May 3, 2020 - Fourth Sunday of Easter
Dear Friends in Christ:
Good Shepherd Sunday…we celebrate today on this Fourth Sunday of Easter and are grateful for Jesus, our Good Shepherd. Our psalm this weekend, appropriately so, is the popular Psalm 23, "The Lord is my shepherd, there is nothing I shall want." And in the Gospel this weekend we hear Jesus explaining that the shepherd walks ahead of his sheep, “and the sheep follow him, because they recognize his voice.”
Jesus, of course, is the Good Shepherd. This was a popular image for the early Christians and a metaphor that was easily understood at the time. What does it mean today? In regard to Jesus, it means He is the One willing to lay down His life for His sheep! His love is so deep for His sheep that He is willing to lay down His very life for them. Jesus also teaches us that the Shepherd knows His sheep and they know Him and His voice. The knowledge is mutual. The more we know Christ, the more we trust Him and love Him. It is an intimate relationship between the Good Shepherd, Jesus, and His sheep, you and me! I love this drawing which hangs in my office as it reminds me of that very special relationship we are all called to have with our Good Shepherd.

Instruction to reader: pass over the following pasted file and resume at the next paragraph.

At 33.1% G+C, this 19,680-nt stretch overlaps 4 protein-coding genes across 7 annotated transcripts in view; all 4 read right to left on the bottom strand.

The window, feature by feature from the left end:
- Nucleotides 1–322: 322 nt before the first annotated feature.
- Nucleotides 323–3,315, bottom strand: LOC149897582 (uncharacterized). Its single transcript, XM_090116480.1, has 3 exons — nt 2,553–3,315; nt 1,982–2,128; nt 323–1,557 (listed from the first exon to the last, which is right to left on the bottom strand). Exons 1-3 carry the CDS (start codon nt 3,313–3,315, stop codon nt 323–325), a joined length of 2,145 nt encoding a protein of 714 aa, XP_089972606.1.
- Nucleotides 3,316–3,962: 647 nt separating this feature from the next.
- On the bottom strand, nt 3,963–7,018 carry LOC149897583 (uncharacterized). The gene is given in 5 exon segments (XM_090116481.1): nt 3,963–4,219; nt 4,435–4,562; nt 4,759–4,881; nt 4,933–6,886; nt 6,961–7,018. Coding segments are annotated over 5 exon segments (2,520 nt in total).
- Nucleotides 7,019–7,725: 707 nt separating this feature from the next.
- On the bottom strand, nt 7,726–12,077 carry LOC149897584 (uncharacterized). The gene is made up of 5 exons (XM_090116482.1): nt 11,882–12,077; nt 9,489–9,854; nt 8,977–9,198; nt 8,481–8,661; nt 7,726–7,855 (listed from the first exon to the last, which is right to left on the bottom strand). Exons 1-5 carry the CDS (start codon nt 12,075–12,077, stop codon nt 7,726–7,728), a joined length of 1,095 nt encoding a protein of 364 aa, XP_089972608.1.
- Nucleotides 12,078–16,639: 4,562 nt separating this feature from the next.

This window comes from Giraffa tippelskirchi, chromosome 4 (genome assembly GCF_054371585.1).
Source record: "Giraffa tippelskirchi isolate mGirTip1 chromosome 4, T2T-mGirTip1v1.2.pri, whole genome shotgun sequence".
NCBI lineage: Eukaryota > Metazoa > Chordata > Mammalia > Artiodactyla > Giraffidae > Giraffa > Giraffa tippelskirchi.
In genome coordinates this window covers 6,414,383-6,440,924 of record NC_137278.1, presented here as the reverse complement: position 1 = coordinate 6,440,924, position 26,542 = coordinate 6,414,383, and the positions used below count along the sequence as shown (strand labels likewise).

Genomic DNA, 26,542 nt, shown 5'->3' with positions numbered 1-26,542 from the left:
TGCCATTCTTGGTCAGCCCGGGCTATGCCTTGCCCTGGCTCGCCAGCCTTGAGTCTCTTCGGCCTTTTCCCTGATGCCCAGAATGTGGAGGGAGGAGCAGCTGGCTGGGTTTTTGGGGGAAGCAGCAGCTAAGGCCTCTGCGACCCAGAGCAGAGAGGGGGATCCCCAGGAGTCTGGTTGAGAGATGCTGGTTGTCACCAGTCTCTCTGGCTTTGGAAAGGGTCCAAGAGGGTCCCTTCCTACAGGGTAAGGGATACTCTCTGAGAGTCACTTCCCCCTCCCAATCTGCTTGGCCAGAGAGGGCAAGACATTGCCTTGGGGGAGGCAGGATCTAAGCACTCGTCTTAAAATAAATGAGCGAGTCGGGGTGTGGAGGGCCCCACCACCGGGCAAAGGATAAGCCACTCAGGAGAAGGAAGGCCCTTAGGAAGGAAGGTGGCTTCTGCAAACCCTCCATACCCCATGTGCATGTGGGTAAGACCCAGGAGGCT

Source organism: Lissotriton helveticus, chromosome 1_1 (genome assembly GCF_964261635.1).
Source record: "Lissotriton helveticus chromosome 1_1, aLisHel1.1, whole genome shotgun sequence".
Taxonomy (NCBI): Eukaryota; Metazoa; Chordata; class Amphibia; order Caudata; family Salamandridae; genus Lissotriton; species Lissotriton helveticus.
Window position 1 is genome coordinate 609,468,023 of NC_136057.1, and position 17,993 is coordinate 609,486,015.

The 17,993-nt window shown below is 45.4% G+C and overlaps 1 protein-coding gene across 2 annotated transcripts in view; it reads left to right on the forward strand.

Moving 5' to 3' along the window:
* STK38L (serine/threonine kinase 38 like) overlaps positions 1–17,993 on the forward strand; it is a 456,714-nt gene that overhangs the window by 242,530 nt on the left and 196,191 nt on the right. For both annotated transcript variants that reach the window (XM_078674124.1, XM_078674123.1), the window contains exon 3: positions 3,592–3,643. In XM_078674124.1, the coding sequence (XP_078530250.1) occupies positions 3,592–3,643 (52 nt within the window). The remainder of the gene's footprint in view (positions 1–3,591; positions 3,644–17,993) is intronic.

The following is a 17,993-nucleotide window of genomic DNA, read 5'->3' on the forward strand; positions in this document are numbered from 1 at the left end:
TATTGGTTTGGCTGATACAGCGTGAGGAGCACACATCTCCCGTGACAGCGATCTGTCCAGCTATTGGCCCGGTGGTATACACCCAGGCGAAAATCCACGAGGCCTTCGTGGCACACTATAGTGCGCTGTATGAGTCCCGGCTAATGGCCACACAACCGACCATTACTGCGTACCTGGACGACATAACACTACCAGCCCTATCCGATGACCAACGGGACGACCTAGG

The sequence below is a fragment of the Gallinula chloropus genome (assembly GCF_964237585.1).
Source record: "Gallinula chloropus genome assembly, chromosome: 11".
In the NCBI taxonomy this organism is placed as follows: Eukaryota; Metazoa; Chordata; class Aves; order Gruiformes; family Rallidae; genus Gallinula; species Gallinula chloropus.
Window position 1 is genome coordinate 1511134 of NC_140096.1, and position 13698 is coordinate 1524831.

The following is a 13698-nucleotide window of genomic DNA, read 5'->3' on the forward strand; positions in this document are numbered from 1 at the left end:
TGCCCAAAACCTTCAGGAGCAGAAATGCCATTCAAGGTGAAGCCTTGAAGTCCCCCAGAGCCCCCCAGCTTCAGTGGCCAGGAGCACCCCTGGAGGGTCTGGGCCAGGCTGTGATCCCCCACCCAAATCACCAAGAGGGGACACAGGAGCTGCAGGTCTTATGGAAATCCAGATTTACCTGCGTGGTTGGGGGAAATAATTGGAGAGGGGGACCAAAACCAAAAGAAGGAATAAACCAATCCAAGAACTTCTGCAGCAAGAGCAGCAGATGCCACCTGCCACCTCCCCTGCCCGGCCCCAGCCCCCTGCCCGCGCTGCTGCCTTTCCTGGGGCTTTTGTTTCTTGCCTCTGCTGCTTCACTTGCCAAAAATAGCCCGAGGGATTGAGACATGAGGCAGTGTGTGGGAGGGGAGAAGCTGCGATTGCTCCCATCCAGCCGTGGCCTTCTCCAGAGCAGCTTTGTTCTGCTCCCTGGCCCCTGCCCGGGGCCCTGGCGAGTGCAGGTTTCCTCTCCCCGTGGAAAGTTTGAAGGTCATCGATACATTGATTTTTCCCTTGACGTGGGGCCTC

In preparing for this weekend I also reflected on how the Lord Jesus has given us visible shepherds throughout our lives. I immediately, as you might imagine, thought of the Pastors of my childhood who were Good Shepherds following in the way of the Master. Father Philip Blaney was Pastor of Saint Matthew’s, my home parish, from before I was born till his death in 1987. His assistant at the time, Father Thomas Sas, Pastor in Marlborough today, baptized me on March 20, 1977 and Father Blaney gave me my First Holy Communion on March 23, 1985. Then came Father Robert Lysz who served as Pastor of Saint Matthew’s from 1988 until his murder on June 25, 1999. He was a true shepherd. He was there for my Confirmation by Archbishop Daniel A. Cronin on May 22, 1993. He was an inspiration on my own discernment of the priesthood. The way in which he lived his life, cared for his parishioners, and had such a joy and peace about him really was inspirational for many. Following his death, Father Brian Monnerat was named Pastor of my home parish. Some of you may remember Father Monnerat as he served here as Co-Pastor at the time we reopened St. Bridget School. Father Monnerat was also a true friend, a good shepherd, and a mentor to me vesting me a priest at my Ordination on June 7, 2003. The Lord provides us shepherds along the way to care for us, love us, and guide us.